Emperor’s Penitence: Theodosius I and Ambrose of Milan

Boytsov Mikhail A.

The article reconstructs the circumstances and events of the well-known episode of 390, starting from the revolt in Thessaloniki. Ambrose could not have acted as a spokesman for the public indignation caused by the savage reprisal in Thessaloniki (of which only very few people could know). It is highly probable that he was the first to inform the Church council about the massacre. The public opinion for which he spoke in his letter was probably formed by himself. A new analysis of the letter (extra coll. 11) has revealed the true meaning of an underestimated passage consisting mostly of Biblical citations. The choice of citations, their order and context make it possible to consider this part of the letter as the central one. It is there that Ambrose formulated his demands: (1) Theodosius must acknowledge his sin and repent, (2) his repentance must be public, (3) he must repent of having murdered innocent people. Even a threat could be read between the lines: if Theodosius did not repent, God’s wrath would befall his descendants. Many opinions were uttered concerning the form and duration of Theodosius’ penitence. Comparing the situation with that described in Actus Silvestri, the author shows that even a short period of seven days could have been considered sufficient for the emperor who had committed a grave sin. Five years later Ambrose depicted Theodosius’ repentance in De obitu Theodosii in quite a different way. To support the succession of Theodosius’ son Honorius (who presumably inherited his fathers virtues), Ambrose represented the Emperor’s repentance as an act of humility ennobling him. Since then, the scenes of monarch’s repentance have developed into an important element of representing the power of an ideal Christian ruler.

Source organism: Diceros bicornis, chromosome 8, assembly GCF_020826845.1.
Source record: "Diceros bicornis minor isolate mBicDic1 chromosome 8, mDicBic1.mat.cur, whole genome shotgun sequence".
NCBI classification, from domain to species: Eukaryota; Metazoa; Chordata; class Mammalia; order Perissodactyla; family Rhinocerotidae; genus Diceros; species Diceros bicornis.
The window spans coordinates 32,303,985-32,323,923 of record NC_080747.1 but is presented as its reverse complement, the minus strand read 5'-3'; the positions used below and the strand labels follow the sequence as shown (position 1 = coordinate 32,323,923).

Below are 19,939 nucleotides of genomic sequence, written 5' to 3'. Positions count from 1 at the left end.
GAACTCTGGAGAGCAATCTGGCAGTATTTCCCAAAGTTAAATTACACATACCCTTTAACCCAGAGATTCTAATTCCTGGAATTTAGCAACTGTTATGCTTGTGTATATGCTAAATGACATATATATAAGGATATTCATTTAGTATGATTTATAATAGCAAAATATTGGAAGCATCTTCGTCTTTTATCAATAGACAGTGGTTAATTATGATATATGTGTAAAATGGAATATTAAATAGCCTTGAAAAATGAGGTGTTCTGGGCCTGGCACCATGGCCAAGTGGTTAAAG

Keywords: christianity, Church, revolt in Thessaloniki, Theodosius I, Ambrose of Milan